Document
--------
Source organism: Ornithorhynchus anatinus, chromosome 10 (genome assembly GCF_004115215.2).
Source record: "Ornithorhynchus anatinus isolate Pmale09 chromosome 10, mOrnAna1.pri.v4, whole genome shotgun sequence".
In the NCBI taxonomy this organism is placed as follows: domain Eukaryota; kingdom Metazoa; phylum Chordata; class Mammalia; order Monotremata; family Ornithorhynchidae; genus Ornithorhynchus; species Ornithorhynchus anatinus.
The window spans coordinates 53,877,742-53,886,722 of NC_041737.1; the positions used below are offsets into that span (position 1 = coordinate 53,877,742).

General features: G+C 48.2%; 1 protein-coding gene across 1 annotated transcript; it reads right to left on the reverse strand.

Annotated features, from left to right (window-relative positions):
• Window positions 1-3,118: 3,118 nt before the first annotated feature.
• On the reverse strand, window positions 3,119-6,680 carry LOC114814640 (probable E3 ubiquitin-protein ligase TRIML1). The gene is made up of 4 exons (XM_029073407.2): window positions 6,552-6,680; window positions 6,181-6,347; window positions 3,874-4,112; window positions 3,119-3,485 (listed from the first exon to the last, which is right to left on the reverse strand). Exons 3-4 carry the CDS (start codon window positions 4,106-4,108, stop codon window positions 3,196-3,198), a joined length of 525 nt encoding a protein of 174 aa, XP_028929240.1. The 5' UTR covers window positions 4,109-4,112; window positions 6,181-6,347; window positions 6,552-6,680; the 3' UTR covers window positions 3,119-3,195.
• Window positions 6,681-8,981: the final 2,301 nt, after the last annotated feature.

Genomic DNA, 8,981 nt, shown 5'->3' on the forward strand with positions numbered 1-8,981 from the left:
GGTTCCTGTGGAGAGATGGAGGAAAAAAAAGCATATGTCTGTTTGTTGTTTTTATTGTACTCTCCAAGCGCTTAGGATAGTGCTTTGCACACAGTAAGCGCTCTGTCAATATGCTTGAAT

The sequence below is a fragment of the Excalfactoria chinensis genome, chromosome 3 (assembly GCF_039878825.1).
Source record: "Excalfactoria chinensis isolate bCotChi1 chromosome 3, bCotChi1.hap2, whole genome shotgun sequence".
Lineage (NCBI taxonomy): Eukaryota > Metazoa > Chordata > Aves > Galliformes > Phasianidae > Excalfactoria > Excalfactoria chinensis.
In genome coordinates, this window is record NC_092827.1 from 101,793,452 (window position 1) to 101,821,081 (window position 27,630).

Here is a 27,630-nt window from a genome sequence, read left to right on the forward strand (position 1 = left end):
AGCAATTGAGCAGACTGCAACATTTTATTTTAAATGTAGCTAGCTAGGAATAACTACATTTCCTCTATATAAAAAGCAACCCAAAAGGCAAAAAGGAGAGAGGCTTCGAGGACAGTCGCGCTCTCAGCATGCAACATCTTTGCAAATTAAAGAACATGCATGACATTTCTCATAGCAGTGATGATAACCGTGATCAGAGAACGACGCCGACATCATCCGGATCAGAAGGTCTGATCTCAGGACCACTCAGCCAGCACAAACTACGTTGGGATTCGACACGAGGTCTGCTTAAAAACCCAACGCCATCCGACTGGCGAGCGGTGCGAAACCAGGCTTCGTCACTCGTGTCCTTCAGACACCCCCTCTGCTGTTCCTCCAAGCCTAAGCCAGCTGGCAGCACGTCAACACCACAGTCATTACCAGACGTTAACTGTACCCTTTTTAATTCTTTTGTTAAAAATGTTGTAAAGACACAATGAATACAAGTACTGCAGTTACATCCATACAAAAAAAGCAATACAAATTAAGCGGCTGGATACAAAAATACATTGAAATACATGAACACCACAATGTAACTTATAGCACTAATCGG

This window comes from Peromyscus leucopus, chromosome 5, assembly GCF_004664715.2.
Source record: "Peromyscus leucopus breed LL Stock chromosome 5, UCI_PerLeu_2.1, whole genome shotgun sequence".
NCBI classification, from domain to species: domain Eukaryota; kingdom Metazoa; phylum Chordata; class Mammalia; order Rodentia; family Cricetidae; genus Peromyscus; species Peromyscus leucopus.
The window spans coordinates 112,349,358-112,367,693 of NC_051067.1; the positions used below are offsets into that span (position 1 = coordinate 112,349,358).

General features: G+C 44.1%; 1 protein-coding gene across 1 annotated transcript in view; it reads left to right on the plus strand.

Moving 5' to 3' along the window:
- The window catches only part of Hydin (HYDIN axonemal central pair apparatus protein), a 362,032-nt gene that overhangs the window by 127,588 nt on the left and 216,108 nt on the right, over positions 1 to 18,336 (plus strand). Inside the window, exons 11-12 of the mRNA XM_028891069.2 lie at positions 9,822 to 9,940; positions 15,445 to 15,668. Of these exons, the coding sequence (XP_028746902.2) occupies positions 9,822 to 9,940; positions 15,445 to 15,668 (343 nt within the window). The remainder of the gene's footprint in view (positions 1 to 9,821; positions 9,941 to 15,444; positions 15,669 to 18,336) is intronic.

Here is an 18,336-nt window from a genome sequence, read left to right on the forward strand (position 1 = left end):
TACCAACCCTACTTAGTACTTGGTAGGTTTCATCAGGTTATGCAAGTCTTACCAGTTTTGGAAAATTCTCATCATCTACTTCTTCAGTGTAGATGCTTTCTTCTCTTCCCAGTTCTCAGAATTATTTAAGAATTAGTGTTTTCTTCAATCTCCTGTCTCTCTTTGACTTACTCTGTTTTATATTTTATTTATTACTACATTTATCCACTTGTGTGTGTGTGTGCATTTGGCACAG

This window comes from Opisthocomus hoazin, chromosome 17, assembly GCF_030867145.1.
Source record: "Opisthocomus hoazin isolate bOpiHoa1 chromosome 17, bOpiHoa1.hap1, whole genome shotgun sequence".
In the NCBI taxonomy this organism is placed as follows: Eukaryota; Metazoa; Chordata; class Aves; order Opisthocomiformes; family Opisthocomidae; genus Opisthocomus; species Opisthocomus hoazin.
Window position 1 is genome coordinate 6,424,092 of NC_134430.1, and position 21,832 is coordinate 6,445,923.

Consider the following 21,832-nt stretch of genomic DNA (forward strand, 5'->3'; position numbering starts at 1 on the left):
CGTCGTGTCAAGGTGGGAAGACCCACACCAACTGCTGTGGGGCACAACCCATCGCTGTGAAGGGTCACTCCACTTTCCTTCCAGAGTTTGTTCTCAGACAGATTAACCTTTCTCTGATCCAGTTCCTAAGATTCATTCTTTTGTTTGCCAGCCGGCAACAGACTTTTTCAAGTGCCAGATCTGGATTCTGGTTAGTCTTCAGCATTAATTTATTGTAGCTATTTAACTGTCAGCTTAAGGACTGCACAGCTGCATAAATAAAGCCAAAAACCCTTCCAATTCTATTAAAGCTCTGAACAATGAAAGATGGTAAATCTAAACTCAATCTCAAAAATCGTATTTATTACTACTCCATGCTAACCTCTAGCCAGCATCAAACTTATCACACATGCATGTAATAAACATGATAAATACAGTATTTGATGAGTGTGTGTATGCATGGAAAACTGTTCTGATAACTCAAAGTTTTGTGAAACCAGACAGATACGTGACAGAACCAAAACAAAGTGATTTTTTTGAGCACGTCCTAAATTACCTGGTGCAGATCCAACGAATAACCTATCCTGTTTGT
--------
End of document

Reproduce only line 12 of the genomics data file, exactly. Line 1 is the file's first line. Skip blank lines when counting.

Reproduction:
The sequence below is a fragment of the Excalfactoria chinensis genome, chromosome 3 (assembly GCF_039878825.1).